Nu stiu citi dintre cei care citesc aceste rinduri isi aduc aminte de anii ’70, cind, spre deosebire de acum, in bisericile noastre existau foarte putine Biblii. Daca o familie avea o Biblie, se socotea bogata. In 1971 au avut insa loc inundatii de amploare in tara si, odata cu ajutoarele venite din strainatate pentru cei afectati de ape, au intrat in tara primele cantitati mai mari de Biblii.
Intr-una dintre aceste operatii, au fost introduse in Romania, cu un slep, pe Dunare, circa 100.000 de Biblii, in limbile romana si rusa. Unchiul meu, Costel Georgescu, a coordonat aceasta operatiune, cu numele de cod ‘Canal 81’ impreuna cu un prieten al lui, Klaus Wagner, curaj pentru care a platit cu un an de puscarie, asa cum au patit si altii care au facut parte din grupul lor. Ma bucur sa aud ca, in sfirsit, unchiul meu, pe care de mult incerc sa-l conving, s-a decis sa scrie despre acea experienta. Din cite stiu, istoricul Gheorghe Modoran, autorul cartii Biserica prin pustiul rosu. Rezistenta si compromis in adventismul din Romania in perioada comunista (despre care am scris AICI), face cercetari in arhive si intentioneaza sa scrie o carte despre aceste evenimente. Tocmai i-am scris, si sper sa aflu cit mai curind noutati despre stadiul cercetarii.
Nota: Domnul Modoran tocmai mi-a raspuns si mi-a spus ca aceasta operatiune este descrisa in cele doua volume din a doua parte a seriei sale de texte de istorie adventists sub comunism, care se ocupa de perioada 1965-1989, si care se afla deja in faza de corectura. Fiti pe faza. Aceasta parte a seriei promite sa fie si mai interesanta decit prima, care a stirnit deja numeroase reactii in mediul adventist, asa cum s-a intimplat si cu cartea lui Vasi Croitor, Rascumpararea memoriei.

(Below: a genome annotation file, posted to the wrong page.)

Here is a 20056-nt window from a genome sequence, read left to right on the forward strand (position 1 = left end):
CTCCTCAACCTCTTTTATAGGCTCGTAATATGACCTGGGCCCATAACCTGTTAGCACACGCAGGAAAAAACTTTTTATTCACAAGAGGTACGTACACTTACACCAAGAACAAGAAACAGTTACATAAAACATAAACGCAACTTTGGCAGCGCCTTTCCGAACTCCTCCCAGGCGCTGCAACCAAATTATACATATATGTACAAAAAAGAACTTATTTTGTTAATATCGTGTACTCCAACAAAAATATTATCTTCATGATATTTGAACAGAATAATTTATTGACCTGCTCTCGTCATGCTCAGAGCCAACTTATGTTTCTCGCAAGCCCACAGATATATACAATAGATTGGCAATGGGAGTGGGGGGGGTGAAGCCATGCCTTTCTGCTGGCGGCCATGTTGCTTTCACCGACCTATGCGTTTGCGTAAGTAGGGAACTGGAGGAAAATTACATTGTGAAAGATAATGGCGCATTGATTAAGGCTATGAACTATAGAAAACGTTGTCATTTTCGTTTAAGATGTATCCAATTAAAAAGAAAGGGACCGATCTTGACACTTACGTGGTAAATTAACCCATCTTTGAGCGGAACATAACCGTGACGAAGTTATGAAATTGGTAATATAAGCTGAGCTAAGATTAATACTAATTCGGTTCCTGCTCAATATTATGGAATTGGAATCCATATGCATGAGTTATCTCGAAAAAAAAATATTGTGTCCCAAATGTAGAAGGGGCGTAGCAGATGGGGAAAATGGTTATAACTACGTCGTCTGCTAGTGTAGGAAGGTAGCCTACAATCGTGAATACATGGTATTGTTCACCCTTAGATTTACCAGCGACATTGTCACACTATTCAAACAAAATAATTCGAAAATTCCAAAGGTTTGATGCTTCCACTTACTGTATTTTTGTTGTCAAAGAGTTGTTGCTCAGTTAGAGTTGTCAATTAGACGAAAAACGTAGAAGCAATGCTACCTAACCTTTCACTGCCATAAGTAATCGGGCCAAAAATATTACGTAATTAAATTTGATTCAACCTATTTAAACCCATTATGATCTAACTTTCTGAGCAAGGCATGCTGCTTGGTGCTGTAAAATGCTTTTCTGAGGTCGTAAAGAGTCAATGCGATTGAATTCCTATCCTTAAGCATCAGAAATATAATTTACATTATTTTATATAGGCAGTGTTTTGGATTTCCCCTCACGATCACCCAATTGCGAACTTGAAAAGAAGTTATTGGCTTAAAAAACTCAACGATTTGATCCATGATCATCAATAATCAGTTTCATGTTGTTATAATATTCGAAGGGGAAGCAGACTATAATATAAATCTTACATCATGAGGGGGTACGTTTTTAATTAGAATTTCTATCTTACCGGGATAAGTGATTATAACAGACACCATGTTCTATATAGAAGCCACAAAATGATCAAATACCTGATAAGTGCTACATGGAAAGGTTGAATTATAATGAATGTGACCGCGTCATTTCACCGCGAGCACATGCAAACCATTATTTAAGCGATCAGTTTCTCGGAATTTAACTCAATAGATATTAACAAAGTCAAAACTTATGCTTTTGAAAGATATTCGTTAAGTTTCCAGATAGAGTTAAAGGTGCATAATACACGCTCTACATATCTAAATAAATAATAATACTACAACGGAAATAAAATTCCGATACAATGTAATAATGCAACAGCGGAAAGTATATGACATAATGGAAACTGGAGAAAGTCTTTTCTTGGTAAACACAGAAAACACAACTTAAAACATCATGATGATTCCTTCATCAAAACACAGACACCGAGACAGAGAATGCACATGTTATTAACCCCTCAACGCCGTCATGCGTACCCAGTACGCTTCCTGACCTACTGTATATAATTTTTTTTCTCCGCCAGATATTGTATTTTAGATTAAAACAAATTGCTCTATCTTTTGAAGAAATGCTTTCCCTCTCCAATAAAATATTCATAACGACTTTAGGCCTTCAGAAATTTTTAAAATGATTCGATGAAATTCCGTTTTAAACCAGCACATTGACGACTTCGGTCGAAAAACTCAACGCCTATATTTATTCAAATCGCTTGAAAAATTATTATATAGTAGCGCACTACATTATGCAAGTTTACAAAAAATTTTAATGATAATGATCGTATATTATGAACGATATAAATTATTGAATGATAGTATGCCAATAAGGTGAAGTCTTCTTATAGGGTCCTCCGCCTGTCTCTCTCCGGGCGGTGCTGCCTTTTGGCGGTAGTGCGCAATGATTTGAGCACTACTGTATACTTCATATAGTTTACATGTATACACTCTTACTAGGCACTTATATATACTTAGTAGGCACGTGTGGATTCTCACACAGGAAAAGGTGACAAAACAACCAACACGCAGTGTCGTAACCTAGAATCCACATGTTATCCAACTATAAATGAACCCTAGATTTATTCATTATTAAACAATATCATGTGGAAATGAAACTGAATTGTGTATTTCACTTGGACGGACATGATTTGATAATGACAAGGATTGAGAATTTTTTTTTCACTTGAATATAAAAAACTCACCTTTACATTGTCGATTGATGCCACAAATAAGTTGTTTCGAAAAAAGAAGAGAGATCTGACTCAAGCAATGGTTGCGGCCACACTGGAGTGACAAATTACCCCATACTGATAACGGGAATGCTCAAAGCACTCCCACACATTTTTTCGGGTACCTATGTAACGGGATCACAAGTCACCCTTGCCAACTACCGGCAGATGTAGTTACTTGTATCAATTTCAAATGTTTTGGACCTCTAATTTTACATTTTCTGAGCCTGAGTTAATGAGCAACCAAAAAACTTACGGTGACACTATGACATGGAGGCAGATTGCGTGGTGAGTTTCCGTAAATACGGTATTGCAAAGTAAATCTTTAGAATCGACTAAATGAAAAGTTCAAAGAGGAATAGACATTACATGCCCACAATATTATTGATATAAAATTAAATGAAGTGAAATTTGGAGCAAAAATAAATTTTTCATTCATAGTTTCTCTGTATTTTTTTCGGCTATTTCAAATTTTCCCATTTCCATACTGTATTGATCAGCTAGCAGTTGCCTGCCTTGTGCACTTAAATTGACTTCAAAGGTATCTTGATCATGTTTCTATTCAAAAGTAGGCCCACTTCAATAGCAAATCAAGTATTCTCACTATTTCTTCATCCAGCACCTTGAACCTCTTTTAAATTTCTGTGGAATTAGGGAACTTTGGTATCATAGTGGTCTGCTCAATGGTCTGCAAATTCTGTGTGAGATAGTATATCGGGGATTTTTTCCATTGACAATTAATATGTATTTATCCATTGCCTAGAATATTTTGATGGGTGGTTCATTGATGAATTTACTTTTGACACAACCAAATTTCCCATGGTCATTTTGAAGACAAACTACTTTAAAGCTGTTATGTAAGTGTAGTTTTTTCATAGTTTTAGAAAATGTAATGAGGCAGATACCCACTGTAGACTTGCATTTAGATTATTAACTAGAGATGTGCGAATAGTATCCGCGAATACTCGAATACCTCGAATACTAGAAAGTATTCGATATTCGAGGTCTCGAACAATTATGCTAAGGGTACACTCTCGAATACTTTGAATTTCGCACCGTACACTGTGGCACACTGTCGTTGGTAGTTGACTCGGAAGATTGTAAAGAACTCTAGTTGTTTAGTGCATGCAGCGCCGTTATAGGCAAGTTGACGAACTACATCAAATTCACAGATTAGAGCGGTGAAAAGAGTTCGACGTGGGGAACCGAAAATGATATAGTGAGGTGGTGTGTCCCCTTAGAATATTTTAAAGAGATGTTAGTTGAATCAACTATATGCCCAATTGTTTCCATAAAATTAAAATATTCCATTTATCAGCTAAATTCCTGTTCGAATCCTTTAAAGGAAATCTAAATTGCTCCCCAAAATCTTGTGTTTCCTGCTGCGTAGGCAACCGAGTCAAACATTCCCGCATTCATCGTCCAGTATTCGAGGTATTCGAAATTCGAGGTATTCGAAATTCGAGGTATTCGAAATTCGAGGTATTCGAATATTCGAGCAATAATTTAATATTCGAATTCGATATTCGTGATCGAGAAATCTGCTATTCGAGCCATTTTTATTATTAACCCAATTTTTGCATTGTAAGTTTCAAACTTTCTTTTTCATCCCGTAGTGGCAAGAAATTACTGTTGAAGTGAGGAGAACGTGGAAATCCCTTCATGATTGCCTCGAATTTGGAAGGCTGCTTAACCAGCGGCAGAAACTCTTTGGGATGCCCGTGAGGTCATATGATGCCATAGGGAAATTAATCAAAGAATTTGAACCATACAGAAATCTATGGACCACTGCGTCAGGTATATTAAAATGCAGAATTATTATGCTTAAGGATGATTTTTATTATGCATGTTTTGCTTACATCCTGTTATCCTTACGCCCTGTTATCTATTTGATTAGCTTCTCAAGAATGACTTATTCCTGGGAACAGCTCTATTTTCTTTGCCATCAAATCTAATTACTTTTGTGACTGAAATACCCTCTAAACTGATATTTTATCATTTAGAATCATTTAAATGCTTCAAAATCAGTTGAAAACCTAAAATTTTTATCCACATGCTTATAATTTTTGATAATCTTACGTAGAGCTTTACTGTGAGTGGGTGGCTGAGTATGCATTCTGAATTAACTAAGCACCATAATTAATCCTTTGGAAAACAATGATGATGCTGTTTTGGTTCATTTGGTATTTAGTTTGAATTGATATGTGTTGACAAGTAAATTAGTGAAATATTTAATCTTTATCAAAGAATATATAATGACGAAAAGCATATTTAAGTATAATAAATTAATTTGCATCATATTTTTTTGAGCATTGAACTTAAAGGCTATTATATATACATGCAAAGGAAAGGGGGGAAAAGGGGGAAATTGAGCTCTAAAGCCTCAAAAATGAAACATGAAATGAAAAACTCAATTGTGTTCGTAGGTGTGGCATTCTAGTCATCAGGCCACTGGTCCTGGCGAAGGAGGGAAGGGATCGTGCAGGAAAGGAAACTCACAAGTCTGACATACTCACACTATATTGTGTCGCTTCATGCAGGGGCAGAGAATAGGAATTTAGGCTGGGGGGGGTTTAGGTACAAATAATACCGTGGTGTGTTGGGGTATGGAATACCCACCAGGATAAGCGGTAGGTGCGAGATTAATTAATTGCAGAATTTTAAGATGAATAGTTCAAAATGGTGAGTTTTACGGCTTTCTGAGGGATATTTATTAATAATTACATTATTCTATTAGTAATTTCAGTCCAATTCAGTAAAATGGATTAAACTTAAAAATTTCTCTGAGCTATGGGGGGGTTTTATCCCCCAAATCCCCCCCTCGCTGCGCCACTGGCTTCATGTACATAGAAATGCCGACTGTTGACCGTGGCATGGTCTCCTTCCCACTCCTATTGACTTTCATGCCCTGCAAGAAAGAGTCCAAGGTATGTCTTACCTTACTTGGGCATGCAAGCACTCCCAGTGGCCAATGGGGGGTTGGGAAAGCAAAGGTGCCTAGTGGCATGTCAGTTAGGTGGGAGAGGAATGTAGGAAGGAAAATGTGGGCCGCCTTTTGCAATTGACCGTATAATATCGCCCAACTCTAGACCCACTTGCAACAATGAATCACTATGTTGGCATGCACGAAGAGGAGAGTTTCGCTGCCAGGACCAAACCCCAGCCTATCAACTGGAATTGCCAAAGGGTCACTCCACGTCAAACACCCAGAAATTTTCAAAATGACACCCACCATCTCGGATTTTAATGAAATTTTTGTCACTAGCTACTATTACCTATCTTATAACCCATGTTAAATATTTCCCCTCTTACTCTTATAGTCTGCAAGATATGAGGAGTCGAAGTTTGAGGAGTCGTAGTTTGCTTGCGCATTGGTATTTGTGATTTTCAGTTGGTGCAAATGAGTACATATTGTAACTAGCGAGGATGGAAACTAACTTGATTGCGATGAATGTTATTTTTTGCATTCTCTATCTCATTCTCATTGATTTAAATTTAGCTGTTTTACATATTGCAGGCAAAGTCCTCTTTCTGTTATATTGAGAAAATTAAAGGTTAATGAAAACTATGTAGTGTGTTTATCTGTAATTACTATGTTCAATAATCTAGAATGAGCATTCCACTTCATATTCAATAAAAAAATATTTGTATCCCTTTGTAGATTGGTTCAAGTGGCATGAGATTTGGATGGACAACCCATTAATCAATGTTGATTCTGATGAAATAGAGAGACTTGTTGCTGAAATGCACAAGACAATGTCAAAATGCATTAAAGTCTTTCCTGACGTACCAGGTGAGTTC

Cu citeva zile in urma am primit, cu multumiri, prin amabilitatea domnului Vasile Gabrian, directorul Editurii Casa Cartii din Oradea, un exemplar din cartea Proiectul Margaritar (Operation Pearl) scrisa de Fratele David impreuna cu Paul Hattaway, unul dintre autorii care au facut o pasiune pentru biserica din China.
Cartea descrie o operatiune gigantica prin dimensiunile ei, prin care intr-o singura noapte au intrat in mod ilegal (deoarece Biblia era o carte interzisa in China comunista) 1.000.000 de Biblii. Read More »
As I shared earlier this year, the Bible is “a text in travail.” Sometimes the biblical writers catch a glimpse of God’s true character–love, mercy, and justice–and sometimes they lose sight of it. Old Testament scholar and theologian Walter Brueggemann traces the evolution of human consciousness through three sections of Hebrew Scriptures: the Torah (the five books of the Pentateuch), the Prophets, and the Wisdom literature (including Job, the Psalms, Song of Songs, and Ecclesiastes). Just as children must begin with structure and rules, religion starts with setting boundaries, rituals, and rules about who is in and who is out. It’s all about protecting the status quo, our tribal and egoic identity. But eventually we have to develop the capacity for self-criticism, as the prophets did, which is the necessary second stage. If we do both of these stages well, we will normally be catapulted toward wisdom and holiness.
Another way to look at this is a series of Order > Disorder > Reorder. Most conservatives get trapped in the first step and most liberals get stuck in the second. Healthy religion is all about getting you to the third, Reorder. There is no nonstop flight. You must learn the wisdom of both the first and second stages before moving on. Much of the chaos and instability of our time stems from many young and sophisticated people now beginning life in the second stage of Disorder and criticism, without first learning deeply from Order. It appears to be a disaster. The three stages must be in proper sequence for life to unfold somewhat naturally.Read More »